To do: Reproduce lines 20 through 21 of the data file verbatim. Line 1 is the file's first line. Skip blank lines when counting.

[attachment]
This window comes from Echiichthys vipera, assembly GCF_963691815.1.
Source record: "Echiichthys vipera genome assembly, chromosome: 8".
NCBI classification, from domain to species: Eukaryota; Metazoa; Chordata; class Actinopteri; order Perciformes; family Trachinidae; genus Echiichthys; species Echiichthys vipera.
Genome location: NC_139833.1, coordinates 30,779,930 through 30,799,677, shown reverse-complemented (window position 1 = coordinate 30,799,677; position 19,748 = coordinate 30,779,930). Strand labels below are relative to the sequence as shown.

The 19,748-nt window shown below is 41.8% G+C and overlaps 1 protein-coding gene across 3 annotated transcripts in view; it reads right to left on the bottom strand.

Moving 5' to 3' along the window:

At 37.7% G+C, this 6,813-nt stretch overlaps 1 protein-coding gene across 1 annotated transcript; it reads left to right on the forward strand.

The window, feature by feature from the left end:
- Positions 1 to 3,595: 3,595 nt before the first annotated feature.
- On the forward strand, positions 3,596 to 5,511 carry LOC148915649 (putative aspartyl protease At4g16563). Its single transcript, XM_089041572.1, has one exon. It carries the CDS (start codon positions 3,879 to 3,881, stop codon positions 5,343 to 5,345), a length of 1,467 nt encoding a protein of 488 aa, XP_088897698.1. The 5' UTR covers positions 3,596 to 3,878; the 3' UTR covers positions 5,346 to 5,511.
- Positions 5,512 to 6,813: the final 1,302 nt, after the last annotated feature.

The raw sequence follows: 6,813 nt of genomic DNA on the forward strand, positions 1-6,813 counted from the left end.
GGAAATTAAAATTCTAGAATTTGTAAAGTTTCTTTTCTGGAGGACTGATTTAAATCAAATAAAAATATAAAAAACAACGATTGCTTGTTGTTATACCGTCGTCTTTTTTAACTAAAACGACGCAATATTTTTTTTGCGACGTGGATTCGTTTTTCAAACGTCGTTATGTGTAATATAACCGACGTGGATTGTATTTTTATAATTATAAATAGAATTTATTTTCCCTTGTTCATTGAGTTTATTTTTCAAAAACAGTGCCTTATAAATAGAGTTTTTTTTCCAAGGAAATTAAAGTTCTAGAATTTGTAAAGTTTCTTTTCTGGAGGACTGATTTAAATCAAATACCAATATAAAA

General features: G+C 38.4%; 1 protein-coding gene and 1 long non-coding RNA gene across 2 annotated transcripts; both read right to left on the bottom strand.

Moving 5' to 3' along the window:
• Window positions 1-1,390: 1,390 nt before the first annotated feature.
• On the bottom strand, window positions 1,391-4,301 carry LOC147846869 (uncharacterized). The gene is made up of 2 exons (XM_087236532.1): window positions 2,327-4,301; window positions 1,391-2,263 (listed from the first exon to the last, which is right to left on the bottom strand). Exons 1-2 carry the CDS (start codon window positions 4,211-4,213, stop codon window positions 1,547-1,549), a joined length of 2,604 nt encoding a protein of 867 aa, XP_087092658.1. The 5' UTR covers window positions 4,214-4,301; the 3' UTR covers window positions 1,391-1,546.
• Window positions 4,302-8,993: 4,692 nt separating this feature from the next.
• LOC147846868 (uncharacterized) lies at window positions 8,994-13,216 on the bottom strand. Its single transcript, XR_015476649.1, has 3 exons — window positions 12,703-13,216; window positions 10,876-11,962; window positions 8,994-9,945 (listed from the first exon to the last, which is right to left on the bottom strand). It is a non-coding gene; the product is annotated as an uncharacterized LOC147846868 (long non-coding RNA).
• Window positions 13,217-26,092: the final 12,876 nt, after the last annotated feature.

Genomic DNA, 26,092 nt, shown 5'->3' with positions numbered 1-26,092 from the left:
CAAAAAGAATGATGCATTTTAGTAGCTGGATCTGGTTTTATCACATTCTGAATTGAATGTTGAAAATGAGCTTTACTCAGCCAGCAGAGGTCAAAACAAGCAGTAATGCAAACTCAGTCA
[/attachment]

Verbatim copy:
• Window positions 13,217-26,092: the final 12,876 nt, after the last annotated feature.

Genomic DNA, 26,092 nt, shown 5'->3' with positions numbered 1-26,092 from the left: